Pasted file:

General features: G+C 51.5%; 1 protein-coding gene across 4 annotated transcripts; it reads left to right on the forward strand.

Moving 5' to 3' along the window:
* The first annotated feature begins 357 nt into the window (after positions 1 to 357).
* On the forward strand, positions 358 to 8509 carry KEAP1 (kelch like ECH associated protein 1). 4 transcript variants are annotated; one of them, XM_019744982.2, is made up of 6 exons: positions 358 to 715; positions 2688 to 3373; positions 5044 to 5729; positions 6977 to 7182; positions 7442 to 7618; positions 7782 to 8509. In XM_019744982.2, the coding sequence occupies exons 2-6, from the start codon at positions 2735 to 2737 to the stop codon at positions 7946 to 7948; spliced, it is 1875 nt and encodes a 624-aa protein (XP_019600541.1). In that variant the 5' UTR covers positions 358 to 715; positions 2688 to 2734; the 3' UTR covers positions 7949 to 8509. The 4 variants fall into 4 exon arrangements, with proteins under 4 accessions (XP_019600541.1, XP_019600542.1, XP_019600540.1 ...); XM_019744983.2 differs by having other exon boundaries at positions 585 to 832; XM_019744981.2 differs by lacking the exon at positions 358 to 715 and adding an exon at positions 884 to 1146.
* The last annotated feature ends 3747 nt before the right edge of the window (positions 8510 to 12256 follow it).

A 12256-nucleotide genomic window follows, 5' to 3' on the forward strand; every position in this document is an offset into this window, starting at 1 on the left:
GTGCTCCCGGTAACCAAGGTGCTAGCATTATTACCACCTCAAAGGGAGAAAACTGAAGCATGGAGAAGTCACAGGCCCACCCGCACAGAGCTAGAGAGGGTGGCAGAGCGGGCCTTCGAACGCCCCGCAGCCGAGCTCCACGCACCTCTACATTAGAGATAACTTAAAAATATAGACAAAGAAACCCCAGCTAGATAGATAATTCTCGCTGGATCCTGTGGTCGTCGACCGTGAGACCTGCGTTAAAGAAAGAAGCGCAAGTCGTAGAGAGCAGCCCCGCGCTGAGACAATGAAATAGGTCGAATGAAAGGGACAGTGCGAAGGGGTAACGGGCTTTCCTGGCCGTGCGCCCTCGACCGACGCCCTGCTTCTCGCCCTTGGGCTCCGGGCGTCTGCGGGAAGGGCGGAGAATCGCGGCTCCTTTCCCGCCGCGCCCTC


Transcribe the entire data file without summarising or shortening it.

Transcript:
General features: G+C 51.5%; 1 protein-coding gene across 4 annotated transcripts; it reads left to right on the forward strand.

Moving 5' to 3' along the window:
* The first annotated feature begins 357 nt into the window (after positions 1 to 357).
* On the forward strand, positions 358 to 8509 carry KEAP1 (kelch like ECH associated protein 1). 4 transcript variants are annotated; one of them, XM_019744982.2, is made up of 6 exons: positions 358 to 715; positions 2688 to 3373; positions 5044 to 5729; positions 6977 to 7182; positions 7442 to 7618; positions 7782 to 8509. In XM_019744982.2, the coding sequence occupies exons 2-6, from the start codon at positions 2735 to 2737 to the stop codon at positions 7946 to 7948; spliced, it is 1875 nt and encodes a 624-aa protein (XP_019600541.1). In that variant the 5' UTR covers positions 358 to 715; positions 2688 to 2734; the 3' UTR covers positions 7949 to 8509. The 4 variants fall into 4 exon arrangements, with proteins under 4 accessions (XP_019600541.1, XP_019600542.1, XP_019600540.1 ...); XM_019744983.2 differs by having other exon boundaries at positions 585 to 832; XM_019744981.2 differs by lacking the exon at positions 358 to 715 and adding an exon at positions 884 to 1146.
* The last annotated feature ends 3747 nt before the right edge of the window (positions 8510 to 12256 follow it).

A 12256-nucleotide genomic window follows, 5' to 3' on the forward strand; every position in this document is an offset into this window, starting at 1 on the left:
GTGCTCCCGGTAACCAAGGTGCTAGCATTATTACCACCTCAAAGGGAGAAAACTGAAGCATGGAGAAGTCACAGGCCCACCCGCACAGAGCTAGAGAGGGTGGCAGAGCGGGCCTTCGAACGCCCCGCAGCCGAGCTCCACGCACCTCTACATTAGAGATAACTTAAAAATATAGACAAAGAAACCCCAGCTAGATAGATAATTCTCGCTGGATCCTGTGGTCGTCGACCGTGAGACCTGCGTTAAAGAAAGAAGCGCAAGTCGTAGAGAGCAGCCCCGCGCTGAGACAATGAAATAGGTCGAATGAAAGGGACAGTGCGAAGGGGTAACGGGCTTTCCTGGCCGTGCGCCCTCGACCGACGCCCTGCTTCTCGCCCTTGGGCTCCGGGCGTCTGCGGGAAGGGCGGAGAATCGCGGCTCCTTTCCCGCCGCGCCCTC